Yet that is the message that the Senate Democrats are sending to the American public.

By the slimmest of margins, John Bolton's nomination has moved from the Foreign Relations Committee to the floor of the Senate. Now, the Democrats have within their power the option of a filibuster to prevent a vote. Some of them see this as an opportunity to establish the validity and potency of filibuster, implicitly aimed at setting a precedent to be used in the much bigger fight over judicial nominations. No one in the Republican ranks contemplates changing Senate rules to preclude filibusters on non—judicial appointments. So, theoretically, after a successful filibuster of Bolton, they would argue that even Republicans agreed that filibusters should not be ended, and roll out their favorite charge: hypocrisy.

But the filibuster is a double—edged sword in the era of C—SPAN and the blogosphere. If the GOP has the cojones to actually force the Democrats to keep on talking, rather than caving in to the announced intention to filibuster, the Democrats will hang themselves in public.

Do the Democrats really want to supply the 2006 and 2008 GOP campaign consultants with video snippets of impassioned defenses of the UN? Do they really want to keep talking and talking, with the inevitable fatigue setting in? We live in the era of gotcha video clips. A careless word or phrase can be used to devastating effect. Ask John Kerry about the 'global test' or 'I voted for it before I voted against it.'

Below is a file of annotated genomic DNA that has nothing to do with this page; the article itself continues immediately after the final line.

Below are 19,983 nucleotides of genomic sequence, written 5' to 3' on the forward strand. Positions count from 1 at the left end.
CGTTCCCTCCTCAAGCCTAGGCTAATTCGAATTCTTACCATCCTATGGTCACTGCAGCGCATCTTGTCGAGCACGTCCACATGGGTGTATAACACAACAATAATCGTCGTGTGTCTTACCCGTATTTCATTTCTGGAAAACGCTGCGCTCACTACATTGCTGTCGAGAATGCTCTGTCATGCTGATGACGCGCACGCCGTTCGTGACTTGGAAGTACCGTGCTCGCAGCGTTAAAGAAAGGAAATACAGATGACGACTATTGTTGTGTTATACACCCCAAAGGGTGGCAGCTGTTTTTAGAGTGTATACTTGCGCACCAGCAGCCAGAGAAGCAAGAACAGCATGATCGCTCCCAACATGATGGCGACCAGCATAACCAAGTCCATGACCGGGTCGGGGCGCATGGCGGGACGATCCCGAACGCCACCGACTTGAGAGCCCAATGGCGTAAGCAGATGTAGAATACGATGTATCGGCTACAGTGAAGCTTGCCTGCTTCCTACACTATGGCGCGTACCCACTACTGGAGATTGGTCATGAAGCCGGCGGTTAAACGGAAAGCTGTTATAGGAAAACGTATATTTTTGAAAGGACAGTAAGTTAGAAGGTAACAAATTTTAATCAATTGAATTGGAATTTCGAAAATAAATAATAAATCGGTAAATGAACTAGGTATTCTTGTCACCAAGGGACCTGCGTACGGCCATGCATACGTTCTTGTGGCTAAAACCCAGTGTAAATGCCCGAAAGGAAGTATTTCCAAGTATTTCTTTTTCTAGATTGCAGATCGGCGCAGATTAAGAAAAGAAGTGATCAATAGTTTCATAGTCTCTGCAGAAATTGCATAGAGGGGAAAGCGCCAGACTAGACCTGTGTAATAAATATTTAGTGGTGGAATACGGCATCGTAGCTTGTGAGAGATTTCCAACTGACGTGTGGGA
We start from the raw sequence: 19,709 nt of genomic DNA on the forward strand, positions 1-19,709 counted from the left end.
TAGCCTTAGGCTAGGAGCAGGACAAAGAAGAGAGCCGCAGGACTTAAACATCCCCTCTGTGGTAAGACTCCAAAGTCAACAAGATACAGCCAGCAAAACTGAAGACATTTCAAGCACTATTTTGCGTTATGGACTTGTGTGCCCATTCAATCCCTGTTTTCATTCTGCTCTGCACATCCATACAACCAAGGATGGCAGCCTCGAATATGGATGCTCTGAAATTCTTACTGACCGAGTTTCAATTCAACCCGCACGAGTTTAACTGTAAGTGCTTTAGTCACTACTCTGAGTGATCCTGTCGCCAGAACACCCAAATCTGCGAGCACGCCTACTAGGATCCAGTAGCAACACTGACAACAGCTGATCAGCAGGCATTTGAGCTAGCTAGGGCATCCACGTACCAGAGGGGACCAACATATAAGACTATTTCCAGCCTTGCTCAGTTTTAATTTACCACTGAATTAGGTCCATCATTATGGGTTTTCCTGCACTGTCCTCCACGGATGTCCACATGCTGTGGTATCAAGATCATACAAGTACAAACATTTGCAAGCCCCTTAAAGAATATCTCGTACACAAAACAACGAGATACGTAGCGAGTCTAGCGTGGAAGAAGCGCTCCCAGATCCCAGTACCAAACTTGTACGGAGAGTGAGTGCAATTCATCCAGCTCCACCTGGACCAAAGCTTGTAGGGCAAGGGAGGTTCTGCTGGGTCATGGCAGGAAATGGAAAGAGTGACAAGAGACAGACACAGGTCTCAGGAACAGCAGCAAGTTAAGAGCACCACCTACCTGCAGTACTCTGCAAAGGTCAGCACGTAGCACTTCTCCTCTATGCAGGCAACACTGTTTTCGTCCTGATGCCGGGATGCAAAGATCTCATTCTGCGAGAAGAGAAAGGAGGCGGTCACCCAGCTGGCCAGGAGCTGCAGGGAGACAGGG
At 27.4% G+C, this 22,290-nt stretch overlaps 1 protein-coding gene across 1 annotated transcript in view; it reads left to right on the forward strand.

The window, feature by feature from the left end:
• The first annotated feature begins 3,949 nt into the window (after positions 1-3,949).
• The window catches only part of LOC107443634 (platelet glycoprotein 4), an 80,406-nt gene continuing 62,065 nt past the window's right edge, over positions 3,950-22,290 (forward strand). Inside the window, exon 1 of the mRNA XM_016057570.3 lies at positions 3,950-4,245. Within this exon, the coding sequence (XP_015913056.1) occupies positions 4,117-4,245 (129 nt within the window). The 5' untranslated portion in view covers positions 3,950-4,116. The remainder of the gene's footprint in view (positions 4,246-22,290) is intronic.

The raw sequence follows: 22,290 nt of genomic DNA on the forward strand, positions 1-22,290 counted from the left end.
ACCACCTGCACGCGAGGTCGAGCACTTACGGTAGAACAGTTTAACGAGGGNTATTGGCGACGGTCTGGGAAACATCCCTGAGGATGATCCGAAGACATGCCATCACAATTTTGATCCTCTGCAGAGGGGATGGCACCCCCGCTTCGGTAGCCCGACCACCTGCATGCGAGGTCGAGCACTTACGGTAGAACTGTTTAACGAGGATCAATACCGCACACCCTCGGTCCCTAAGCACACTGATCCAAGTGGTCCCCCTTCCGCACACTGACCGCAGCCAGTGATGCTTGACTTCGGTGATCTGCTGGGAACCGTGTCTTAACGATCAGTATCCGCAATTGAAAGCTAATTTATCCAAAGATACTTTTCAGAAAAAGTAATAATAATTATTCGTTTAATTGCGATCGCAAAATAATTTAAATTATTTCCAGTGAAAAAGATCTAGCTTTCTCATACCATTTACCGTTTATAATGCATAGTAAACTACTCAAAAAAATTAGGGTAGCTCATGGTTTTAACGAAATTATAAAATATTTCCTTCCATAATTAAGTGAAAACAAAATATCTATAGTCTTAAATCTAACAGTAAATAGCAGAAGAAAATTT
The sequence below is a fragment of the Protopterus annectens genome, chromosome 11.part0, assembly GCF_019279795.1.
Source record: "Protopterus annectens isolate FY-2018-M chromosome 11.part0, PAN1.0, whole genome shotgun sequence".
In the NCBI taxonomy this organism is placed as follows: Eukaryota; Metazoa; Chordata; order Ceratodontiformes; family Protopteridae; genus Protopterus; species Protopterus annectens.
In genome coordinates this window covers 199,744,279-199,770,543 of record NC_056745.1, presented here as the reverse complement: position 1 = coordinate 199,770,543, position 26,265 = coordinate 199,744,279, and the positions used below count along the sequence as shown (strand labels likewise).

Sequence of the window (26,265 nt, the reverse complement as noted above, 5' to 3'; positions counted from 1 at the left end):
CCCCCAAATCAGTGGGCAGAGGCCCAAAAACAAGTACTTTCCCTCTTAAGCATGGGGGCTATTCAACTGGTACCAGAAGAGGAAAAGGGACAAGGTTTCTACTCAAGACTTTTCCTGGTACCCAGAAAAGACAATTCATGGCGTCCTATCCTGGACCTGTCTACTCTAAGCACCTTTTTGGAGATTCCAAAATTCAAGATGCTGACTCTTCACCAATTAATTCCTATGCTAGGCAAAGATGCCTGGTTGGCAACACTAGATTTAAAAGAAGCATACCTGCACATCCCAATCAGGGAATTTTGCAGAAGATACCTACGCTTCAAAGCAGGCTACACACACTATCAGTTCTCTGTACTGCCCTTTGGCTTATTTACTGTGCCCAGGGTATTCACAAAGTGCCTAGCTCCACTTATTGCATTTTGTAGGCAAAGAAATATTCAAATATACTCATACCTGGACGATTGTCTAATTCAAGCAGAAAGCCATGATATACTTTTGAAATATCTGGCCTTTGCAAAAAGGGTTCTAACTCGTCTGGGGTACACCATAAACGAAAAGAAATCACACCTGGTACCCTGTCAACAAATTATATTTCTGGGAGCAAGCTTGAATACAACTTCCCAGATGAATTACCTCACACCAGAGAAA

Do the Democrats really want Robert Byrd, who has a bit of personal history with the filibuster, having used it to fight Civil Rights legislation 4 decades ago, bloviating endlessly, with the cameras running?

Decades of political dominance from the 1930s to the 1990s, combined with a friendly national media, still potent despite the challenge of a new media infrastructure, have seduced the Democrats into believing that simple mastery of the process of politics will suffice to return them to power. Bill Clinton's two terms as president, based on personal mastery of style as well as shrewd triangulation, did nothing to cure the delusion.

The Democrats see trees — the minutiae of the daily political process — and recognize tools which they can use with great facility. But the forest itself — the strategic ends to which that process is employed — still eludes their vision.

Thomas Lifson is the editor and publisher of The American Thinker.